Data ecosystems are the internal and external networks that enable data to be accessed, used and shared. A good data ecosystem supports business leaders to identify and plan the technical and organisational relationships which are needed to deliver a service.  Plotting a data ecosystem map can help you to understand how data creates value by identifying the data, data stewards and users, the different roles they play and the relationships between them. This can inform your business strategy, business planning and project delivery.

Consider: How does data flow across your business currently? How could you better exploit existing data flows? What new sources of data do you need to improve internal operations and business performance? Who are the different actors in your data ecosystem?

4. Skills, skills, skills

Scrutinise the data literacy and data skills your team needs to bring strategic plans to life and drive business performance. Research indicates that businesses that focus solely on technology and technical data skills are less likely to unlock the full value of data. Instead, balance technical data skills with other skills, such as service design, data innovation and change leadership.

Think about bringing on board a data champion who acts as an ambassador for data across the business, encouraging training and driving up knowledge of the impact of data literacy and skills on individual roles and business outcomes as a whole. For example, the ODI offers a series of courses and training options exploring the latest data topics.

Consider: What are your strategic needs and strengths when it comes to data skills? Where are your skills gaps and how can these be addressed?

5. The ethics – creating value from data while avoiding harmful impacts

Businesses dealing with data should have in place a clear data ethics programme relating to good practice as to how data is collected, used and shared. Consider using a data ethics framework, such as the ODI’s Data Ethics Canvas, which helps to identify and manage ethical issues, and encourages businesses to ask key questions around the purpose of using data and who could be negatively impacted.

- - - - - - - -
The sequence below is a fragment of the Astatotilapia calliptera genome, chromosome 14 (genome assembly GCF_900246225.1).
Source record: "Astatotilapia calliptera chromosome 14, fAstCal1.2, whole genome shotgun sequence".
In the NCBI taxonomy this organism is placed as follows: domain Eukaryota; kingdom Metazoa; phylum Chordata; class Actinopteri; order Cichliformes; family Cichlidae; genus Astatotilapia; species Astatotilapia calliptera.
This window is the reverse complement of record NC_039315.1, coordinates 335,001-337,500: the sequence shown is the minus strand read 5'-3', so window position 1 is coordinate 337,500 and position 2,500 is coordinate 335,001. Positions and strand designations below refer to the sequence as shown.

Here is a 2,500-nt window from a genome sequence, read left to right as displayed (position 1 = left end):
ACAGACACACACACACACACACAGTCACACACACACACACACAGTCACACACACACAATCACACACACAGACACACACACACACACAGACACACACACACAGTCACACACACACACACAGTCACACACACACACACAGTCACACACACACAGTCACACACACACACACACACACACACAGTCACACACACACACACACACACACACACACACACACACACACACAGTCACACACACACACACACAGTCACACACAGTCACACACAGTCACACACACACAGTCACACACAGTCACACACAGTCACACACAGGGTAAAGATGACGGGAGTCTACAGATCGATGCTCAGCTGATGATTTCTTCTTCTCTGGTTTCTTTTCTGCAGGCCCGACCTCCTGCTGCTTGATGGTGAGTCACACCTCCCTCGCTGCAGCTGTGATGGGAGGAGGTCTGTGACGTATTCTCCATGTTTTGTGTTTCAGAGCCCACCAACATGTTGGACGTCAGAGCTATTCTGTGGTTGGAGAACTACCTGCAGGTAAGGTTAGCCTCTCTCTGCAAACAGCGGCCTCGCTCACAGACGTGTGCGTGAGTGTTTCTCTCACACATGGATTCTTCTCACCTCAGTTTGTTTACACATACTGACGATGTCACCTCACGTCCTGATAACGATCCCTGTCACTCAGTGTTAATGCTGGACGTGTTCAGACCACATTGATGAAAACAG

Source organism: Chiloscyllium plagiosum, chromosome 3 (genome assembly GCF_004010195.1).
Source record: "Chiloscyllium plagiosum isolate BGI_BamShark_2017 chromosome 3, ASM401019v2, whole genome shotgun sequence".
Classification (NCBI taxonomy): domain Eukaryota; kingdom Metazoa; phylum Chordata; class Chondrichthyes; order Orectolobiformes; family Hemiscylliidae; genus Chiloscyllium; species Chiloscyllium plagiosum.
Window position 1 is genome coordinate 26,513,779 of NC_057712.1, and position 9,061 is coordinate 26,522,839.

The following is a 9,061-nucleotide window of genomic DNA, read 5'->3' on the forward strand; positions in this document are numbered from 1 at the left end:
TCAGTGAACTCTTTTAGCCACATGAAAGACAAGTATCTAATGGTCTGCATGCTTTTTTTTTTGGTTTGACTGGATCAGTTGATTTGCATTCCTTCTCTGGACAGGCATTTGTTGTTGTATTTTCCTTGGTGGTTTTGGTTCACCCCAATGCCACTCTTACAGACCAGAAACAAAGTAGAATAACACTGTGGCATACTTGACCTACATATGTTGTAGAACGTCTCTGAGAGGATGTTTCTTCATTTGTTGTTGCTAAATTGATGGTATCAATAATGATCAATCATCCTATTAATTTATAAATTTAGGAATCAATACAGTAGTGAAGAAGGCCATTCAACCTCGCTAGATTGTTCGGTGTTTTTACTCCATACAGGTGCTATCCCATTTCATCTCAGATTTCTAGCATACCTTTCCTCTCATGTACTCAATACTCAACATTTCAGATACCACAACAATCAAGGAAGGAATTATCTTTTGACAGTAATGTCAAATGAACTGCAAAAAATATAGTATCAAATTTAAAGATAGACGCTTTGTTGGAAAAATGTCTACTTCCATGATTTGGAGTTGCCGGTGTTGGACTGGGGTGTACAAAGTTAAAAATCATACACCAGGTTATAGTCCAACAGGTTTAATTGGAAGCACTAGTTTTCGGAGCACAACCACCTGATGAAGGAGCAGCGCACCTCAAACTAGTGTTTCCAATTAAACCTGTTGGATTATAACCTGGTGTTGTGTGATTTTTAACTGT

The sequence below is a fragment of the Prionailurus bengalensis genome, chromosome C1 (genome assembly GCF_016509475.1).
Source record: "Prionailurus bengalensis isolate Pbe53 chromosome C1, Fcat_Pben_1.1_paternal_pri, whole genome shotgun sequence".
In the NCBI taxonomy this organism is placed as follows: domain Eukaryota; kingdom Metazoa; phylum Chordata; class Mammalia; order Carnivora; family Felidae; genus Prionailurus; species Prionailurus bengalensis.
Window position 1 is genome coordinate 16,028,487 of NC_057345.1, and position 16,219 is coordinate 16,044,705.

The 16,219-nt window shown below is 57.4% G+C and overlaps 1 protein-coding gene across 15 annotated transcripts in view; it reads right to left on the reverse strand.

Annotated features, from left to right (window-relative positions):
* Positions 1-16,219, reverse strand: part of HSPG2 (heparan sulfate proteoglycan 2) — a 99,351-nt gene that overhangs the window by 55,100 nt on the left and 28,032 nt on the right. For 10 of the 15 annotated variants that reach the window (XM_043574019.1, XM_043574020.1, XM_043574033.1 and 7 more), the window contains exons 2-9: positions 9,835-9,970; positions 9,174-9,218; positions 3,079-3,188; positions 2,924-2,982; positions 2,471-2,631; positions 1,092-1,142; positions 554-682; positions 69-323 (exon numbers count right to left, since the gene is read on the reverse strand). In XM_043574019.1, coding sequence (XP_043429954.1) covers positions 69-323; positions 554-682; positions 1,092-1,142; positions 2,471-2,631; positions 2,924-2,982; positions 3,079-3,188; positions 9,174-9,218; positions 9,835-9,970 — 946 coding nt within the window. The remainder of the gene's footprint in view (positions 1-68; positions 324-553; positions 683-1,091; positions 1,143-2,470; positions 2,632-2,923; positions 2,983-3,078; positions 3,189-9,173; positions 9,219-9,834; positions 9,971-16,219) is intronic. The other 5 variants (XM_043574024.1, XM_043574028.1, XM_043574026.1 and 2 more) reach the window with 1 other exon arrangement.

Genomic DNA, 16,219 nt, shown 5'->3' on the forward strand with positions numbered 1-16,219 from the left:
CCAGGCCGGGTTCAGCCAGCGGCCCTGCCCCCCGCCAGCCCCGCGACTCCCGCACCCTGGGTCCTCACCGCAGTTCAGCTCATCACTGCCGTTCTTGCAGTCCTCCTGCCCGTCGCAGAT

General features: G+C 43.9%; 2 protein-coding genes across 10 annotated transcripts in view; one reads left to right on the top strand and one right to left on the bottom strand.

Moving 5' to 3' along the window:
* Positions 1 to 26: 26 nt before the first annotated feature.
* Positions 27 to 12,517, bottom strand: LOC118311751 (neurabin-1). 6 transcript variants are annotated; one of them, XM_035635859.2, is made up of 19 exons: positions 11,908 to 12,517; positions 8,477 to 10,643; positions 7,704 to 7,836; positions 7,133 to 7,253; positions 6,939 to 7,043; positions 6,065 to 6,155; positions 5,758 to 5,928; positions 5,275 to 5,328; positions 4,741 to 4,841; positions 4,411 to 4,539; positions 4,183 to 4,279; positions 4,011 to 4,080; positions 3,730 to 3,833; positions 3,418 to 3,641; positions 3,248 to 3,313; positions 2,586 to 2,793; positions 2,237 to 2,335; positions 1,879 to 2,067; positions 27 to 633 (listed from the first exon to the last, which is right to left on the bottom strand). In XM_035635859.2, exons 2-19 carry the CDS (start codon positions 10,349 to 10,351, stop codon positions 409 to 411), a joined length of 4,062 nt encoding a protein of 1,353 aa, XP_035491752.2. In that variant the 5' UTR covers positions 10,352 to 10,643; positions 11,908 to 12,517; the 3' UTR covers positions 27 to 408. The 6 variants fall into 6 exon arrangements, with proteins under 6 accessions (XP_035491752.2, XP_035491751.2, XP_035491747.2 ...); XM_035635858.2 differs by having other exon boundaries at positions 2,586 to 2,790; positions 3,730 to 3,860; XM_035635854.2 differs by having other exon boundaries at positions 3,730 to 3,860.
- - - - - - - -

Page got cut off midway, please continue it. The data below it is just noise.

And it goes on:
Consider: When it comes to data, which ethical codes apply to your sector or project? Where is data obtained from, and what rights do you have to use it? What are the positive and negative effects on people and how can they be avoided or minimised? How is data ethics being implemented across your organisation?

Get involved

As part of our Inside Business series, we also hosted a webinar about building a brand that is trusted with data on 21 December 2021.

Join Deborah Yates (Programme Lead – Data Assurance) and Dr David Tarrant (Programme Lead – Data Literacy) to discover the tools and techniques needed to build confidence in your organisation’s use of data. Register to watch on demand here.

Businesses are also invited to join the ODI’s membership network – organisations and individuals who are solving similar challenges – to stay up to date with data policy, news, events and innovations. The ODI’s global network includes over 2,000 businesses, startups, data experts and government leaders who are discovering and sharing innovative solutions using data.

Stay up to date with data’s impact on business

ODI Inside Business is a series of podcasts, webinars, blogposts and guides to help business leaders and their teams get to grips with data, with contributions from data leaders from businesses like Microsoft, WPP, Starling Bank and Nationwide.